“If you really want to grow as an entrepreneur, you’ve got to learn to delegate.”
— Richard Branson.
Be honest, this isn’t the first time someone’s told you to delegate is it? It’s understandable, you’ve got a lot to do, and you got where you are because you’re the best at doing it; so you should just put your head down and do it, right? The problem is, while your head was down you got swamped and now you’re stuck in a sea of work up busy creek without a paddle flapping around like a ship without a rudder and starting to sink.
Okay, so that watery analogy got away from me somewhat, but that’s because I’m too busy! If I had more time, maybe I could’ve thought of something better for the above, but alas, there’s no way out of this quagmire of ever-growing work except to work through it and hope it lessens eventually.
But there is! Delegation, that old chestnut. We see the value, obviously; if you were able to prioritize and delegate well, you’d have more time to focus on the things that truly only you can do. With more time to focus, you’d have more time to do them well; and then we’d be in a world where the first paragraph of this article made sense, and that would be nice, wouldn’t it?
“the inability to delegate is one of the biggest problems I see with managers at all levels.”
— Eli Broad
So why don’t we do it? If we all know the power of delegation what keeps us clinging to our tasks like [insert simile here when less busy]? Well, luckily for us, Harvard Business Review’s Amy Gallo has answered this exact question in her article “Why Aren’t You Delegating?”. In the article she says that one of the main reasons people don’t delegate is due to the erroneous belief that “they are too busy to delegate — that it’s more efficient for them to just do it themselves”. Gallo cites several studies that prove this claim to be based in falsehood.
The best way to start delegating is to rationally accept its advantages and then, simply, to make a conscious effort to start doing it. It seems obvious, right? But the biggest barrier to effective delegation is a reluctance to do it at all; either because you think it’s ineffective; or you suffer from what Jeffrey Pfeffer, professor of Organizational Behaviour at Stanford, calls the “Self Enhancement Bias”, meaning that you believe passing on work detracts from your own importance. Pfeffer stresses that you shouldn’t assume that you are immune to such biases, and should instead proactively ask yourself how to counter them.
“No person will make a great business who wants to do it all himself or get all the credit.”
— Andrew Carnagie
Once we’ve accepted the need to delegate more than we might want to; and realised the power of the invisible biases which might be stopping us, how do we do it right? Luckily for us again (aren’t we lucky today?) the MindTools editorial team wrote an article to tackle just this question. In the aptly titled “How to Delegate” they answer the question of, er, how to delegate. They look at when to delegate and when not to; stating that you should ask yourself a few key questions to know whether or not to delegate something:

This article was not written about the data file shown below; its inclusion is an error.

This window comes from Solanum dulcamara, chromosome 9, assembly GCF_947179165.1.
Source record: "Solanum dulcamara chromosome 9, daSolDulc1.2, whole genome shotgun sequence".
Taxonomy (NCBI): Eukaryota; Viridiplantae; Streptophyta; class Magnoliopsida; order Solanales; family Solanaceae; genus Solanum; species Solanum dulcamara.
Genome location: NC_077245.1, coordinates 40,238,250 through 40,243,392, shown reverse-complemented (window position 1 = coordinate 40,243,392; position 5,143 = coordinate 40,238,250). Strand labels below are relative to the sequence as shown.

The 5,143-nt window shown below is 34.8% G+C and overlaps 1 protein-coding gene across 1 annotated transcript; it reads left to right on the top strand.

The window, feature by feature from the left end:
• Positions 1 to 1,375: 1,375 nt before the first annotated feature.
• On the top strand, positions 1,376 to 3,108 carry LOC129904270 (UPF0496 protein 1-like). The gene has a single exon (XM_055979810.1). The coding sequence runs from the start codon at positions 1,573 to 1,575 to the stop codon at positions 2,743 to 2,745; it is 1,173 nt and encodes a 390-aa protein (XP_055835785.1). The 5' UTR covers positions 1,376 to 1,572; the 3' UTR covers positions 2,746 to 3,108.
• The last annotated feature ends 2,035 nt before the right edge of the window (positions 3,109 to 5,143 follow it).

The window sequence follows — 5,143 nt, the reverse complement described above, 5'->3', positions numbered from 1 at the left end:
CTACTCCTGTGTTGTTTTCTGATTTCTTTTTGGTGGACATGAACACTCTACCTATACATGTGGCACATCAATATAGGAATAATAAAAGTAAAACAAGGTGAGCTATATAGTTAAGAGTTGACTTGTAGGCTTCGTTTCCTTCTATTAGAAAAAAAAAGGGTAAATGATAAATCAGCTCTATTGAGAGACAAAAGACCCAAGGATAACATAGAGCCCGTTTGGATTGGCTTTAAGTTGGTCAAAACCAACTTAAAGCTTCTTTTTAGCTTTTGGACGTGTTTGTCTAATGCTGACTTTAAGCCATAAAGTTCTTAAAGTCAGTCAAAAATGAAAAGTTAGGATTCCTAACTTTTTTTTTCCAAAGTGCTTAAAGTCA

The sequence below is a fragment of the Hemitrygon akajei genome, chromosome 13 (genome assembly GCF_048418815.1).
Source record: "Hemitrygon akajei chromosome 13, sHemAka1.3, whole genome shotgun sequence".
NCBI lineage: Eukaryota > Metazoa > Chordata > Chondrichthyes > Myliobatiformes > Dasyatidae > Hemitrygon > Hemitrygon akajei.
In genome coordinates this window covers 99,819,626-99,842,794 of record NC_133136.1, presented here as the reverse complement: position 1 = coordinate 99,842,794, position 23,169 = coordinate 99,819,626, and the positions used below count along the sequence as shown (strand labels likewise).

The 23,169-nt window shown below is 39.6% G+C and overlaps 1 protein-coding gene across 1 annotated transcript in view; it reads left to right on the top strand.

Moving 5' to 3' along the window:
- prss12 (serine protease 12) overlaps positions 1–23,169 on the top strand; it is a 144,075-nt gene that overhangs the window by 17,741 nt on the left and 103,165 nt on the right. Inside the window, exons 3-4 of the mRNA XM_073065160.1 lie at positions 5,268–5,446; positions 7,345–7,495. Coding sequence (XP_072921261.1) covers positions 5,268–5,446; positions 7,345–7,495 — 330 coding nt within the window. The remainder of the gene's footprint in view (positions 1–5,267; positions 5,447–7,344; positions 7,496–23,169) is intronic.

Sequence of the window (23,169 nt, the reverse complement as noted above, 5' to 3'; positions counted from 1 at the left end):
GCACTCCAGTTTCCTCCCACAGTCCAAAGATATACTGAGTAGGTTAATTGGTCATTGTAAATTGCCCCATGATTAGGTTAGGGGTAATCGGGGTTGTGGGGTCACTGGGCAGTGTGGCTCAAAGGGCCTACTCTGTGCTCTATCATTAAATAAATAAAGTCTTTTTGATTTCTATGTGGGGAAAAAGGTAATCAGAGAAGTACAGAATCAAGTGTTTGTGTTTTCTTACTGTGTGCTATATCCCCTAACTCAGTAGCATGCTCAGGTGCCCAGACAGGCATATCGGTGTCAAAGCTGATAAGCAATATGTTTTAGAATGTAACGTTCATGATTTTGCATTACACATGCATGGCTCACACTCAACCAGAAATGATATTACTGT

- Is the task something someone else can do as well as you? (If given the right information)
- Will it help someone else grow their skills?
- Will the task recur?
- Do you have time to delegate it effectively (Tasks do, admittedly take a little time to explain)
If the answer to most of these questions is yes, then delegate! The next question will always be to whom should we delegate? Well, clearly the people who have the experience, knowledge or skills to complete the task; but you should also take into account their working style, for example how independent they are, and their current workload.
“You live and die by your ability to prioritize. You must focus on the most important, mission-critical tasks each day and night, and then share, delegate, delay or skip the rest.”
— Jessica Jackley
When delegating, it is important that you clearly articulate what you want; otherwise if the result is not as expected, you’ll have no one to blame but yourself. This articulation should include:
- Precisely what the task is.
- The exact time requirements.
- Any constraints and boundaries that are relevant.
- The lines of authority to follow.
- The autonomy the person should take to the task (i.e. if they should use their initiative when in doubt, or ask you)
This may sound like a lot to consider, and explains why people often simply do tasks themselves rather than waste the brain-power answering these points, but in reality it simply boils down to the following:
“I’ve got to write this article on delegation, but I’m too busy, I know, I’ll delegate it. Okay, who should do it? Brad? No, Brad can’t write. Sarah? Sarah’s busy too, ah, I know, Lucy.”
“Okay Lucy, so I need you to write this article for me, don’t bother responding, this is an imaginary conversation. I need this article on delegation by Wednesday at 9am at the latest, it needs to be around 1,000 words, better over than under. Don’t mention John Smith too much, we used him a lot last week. If you get stuck, use your initiative, or in doubt ask Sarah, failing that come to me. That all make sense? Any questions? No?”
If this is too much, and you really are bleeding-from-the-eardrums busy all the time, then the best thing you can do is to hire well. Hire a Personal Assistant, or even a Virtual Assistant who’s experienced enough in your field and schedule to be able to accurately judge these factors and delegate your work for you. Essentially you’ll be delegating your delegation; which is too meta and fantastic not to work.
“Hire people who are better than you are, then leave them to get on with it . . . Look for people who will aim for the remarkable, who will not settle for the routine.”
— David Ogilvy